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Lastly, I say something to this effect to my clients all the time when I see how hard they are on themselves: Be nice to yourself. You deserve the peace of this holiday season as much as everyone else. You deserve the best.


Merry Christmas! 

Less Stress. More Best.

Several years ago, however, I realized that each year the week after Christmas, this awful feeling came over me. I call it Christmas Regret. I got caught up in the hub-bub of it all. There was so much to do I lost sight of why I was doing it in the first place. After years of this experience, I took a step back and asked myself how I could shift this and make the holidays peaceful and more meaningful. Maybe you relate.

From that place of refection, I have changed the way I celebrate Christmas. I can’t control what other do, but I can make different choices for me. Now I enjoy a much more peaceful season and don’t feel wrung out and bitter after the whole thing is over, which I’m pretty sure meant I was doing it wrong. I feel a greater sense of freedom and enjoy the sense that I'm running my life, not my life running over me.

We’re in the thick of holiday season. Lists are being made, lights are being strung, and children are melting down at every Target you try to run through quickly.  Christmas is a wonderful time of year. For some, it’s the best. I love Jesus, so celebrating his birth is special. That God came to earth as a man to demonstrate His love is amazing and good news.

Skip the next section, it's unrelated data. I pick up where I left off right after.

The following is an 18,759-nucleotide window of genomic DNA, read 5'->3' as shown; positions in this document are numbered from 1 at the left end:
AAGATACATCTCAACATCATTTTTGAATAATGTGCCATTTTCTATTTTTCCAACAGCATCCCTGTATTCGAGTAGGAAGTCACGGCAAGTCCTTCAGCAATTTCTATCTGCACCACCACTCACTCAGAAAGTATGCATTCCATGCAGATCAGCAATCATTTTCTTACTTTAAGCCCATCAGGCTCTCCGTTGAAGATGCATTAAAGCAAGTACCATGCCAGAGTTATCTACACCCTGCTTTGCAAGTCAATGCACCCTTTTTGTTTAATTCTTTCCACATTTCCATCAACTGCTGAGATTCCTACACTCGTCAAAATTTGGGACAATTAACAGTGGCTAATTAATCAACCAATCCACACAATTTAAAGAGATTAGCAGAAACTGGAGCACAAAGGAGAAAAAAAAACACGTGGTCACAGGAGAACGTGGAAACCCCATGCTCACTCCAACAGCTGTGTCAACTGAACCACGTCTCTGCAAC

1. Think outside the box: You don’t have to do what everybody else is doing.
  2. Set rules (for yourself): Decide ahead of time, like at the beginning of December, how many events you are going to go to (or host). An example would be: I’m going to only go to one social each weekend. Limiting your social calendar allows for downtime and family time.
  3. Schedule sitters: Get on your babysitters schedule early and throughout the month. Shopping solo or you and your spouse is amazing.
  4. Don’t add stuff: When thinking about your gifts to others, consider purchasing events or activities to do together, not more things or toys.
  5. Make Room: Use the month as a great incentive to purge. Ask the kids how many gifts they think they’ll receive this year? 15? OK, let’s donate that amount or even more to a homeless shelter or worthy cause like Sharing and Caring Hands in Minneapolis.
  6. Give to fight the “gimmies”: Involve your kids in volunteer activities. Meals on wheels, packing food events, helping seniors, etc. This is great all year, don’t just try to cram it in December because that may make you more crazy!
  7. Less shopping: Don’t buy for everyone in the family, draw names for a gift or suggest a white elephant game to play a dice game.
  8. Be creative: Kill time while kids are on break & save money by having the kids make their gifts for family members.
  9. Amazon Prime. Need I say more?
  10. Opt Out: Lastly, I used to buy for many people. The lists, shopping & wrapping only grew each year. Family, kids’ teachers, bus drivers, postmen, parents, care givers, grandparents, nieces, etc. You get the picture. It was Jesus’ birthday and I wanted to give myself to Him, but I didn’t have enough to go around. I decided to ‘opt-out’ on presents to everyone. That’s right, I quit buying all those Christmas presents. I make sure those people receive gifts at other times in the year: end of the school year, their birthdays, Thanksgiving, etc. I want to show them love and appreciation, just not everyone all. at. once. It’s worked very well for me.

Christmas Regret

10 ideas to reduce holiday stress